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This important new book is the first general overview of the macroeconomic nature and recent history of the Singapore economy.
After discussing general features of modern Singapore's economy, government and development strategy, the authors analyse its macroeconomic history over the past three decades, as well as reviewing current macroeconomic theory regarding small, open economies. Singapore's monetary system, trade patterns, balance of payments and the nature of its exchange rate mechanism and policy are all described and analysed in the subsequent chapters which also look at its growth and cyclical experiences and provide a review of the ways economists have attempted to model the economy.
The Singapore Economy integrates much previous research scattered in many sources as well as containing an extensive bibliography of references about the economy and the statistical sources used. It will be suitable for students of macroeconomics and economic development in Asia, and the general reader interested in the nature, structure and recent growth of the Singapore economy.
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What Reviewers Are Saying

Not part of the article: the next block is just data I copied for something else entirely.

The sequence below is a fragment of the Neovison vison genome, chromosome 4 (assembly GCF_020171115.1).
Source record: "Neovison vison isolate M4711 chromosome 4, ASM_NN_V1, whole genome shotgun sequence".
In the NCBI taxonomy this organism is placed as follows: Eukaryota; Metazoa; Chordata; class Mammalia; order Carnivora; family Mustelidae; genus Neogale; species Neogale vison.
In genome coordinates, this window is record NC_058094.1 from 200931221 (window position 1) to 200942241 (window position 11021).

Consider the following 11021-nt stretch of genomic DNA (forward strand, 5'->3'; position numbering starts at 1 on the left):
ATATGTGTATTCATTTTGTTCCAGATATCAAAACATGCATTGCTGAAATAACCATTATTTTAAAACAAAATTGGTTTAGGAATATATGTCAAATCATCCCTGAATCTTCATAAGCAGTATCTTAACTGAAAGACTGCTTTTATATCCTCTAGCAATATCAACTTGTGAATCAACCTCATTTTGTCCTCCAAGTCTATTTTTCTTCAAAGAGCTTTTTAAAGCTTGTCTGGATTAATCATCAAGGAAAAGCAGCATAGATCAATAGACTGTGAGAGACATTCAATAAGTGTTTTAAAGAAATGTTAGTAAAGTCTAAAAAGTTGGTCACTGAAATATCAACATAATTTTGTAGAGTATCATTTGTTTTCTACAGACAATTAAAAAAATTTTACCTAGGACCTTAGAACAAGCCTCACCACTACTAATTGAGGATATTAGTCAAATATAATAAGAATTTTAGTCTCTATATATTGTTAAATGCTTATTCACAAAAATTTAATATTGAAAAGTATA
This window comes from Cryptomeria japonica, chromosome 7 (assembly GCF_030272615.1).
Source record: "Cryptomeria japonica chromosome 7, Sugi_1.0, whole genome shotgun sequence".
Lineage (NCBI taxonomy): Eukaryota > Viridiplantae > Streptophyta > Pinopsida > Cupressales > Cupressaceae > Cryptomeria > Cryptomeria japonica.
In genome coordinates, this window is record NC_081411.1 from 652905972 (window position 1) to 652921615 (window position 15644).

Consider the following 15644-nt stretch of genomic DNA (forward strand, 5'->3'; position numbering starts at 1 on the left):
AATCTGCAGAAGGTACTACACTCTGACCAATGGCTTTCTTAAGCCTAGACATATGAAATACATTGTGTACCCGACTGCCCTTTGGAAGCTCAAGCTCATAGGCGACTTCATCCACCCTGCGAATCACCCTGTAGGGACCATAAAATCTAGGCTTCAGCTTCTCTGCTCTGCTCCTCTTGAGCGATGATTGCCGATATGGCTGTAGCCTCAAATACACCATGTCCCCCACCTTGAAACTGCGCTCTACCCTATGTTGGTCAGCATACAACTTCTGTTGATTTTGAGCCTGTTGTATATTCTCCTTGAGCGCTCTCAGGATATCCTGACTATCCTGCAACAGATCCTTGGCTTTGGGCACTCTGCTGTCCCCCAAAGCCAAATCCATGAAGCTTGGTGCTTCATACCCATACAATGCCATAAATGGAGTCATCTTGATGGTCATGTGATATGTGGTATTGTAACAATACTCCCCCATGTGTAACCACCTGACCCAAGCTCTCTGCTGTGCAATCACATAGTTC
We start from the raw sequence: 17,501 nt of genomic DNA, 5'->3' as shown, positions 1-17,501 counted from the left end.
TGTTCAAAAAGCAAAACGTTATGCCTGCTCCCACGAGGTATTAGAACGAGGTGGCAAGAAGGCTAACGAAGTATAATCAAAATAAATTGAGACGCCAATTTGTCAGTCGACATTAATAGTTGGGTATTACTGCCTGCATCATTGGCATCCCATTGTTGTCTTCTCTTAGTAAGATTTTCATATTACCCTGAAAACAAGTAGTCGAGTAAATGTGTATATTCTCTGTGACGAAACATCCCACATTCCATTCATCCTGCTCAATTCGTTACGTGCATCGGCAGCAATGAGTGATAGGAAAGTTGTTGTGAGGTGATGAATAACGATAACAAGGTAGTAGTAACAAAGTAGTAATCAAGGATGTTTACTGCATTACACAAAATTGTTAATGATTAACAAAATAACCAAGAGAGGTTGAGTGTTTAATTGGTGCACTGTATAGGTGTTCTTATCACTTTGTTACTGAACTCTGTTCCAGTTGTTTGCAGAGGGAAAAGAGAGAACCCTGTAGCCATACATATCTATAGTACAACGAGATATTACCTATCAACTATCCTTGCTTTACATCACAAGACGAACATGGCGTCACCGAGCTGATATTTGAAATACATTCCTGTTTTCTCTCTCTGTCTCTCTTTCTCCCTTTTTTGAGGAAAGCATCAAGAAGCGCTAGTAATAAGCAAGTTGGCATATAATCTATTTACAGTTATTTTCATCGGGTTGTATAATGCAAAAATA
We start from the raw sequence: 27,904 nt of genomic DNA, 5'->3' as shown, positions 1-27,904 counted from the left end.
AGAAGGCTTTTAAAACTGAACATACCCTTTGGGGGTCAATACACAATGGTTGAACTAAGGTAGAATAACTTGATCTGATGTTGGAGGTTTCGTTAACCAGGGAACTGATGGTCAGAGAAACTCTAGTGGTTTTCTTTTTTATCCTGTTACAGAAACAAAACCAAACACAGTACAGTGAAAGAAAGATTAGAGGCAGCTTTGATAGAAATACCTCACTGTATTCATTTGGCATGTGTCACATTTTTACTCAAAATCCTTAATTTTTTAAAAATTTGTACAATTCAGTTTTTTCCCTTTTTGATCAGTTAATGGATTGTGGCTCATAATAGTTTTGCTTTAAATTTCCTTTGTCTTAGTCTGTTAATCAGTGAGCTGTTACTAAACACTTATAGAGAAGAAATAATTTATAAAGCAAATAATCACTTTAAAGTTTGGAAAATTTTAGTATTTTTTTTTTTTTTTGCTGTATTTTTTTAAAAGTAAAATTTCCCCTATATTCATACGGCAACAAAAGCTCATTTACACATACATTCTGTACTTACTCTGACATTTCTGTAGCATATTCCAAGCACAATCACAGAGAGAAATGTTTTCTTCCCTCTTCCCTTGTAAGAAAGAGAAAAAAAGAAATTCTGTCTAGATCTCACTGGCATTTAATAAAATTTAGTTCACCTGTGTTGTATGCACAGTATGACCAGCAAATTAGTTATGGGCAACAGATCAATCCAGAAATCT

`This text provides an objective and analytically robust treatment of the Singaporean economy. It shows clearly how basic macroeconomic analysis can be used to interpret the growth and development experience of Singapore and offers a novel approach by discussing current policy issues.' -- Colin Kirkpatrick, University of Manchester, UK `Peebles and Wilson have produced one of the most analytically sophisticated surveys of Singapore's economy over the last three decades. An excellent addition to a growing literature examining the causes of the spectacular development of East Asian economies in the postwar period.' -- K.B. Lee, Choice `Besides its obvious value to students in Singapore, this book could be read with profit by anyone wanting to understand the macroeconmics of a highly trade-dependent economy.' -- John Thoburn, The Economic Journal `. . . it allows the reader to acquire a deeper understanding of the strengths, and indeed the weaknesses, of macroeconomic theory, which students generally find exceedingly difficult to grasp, while at the same time gaining a good knowledge of the Singapore economy . . . Primarily intended as a student textbook, its format is clean and straightforward. A brief introduction to each chapter clearly defines its objectives, while a conclusion and suggestions for further reading leave the reader in no doubt that nothing is cut and dried in economics and that controversy and differences of opinion prevail.' -- John Walton, Asian Affairs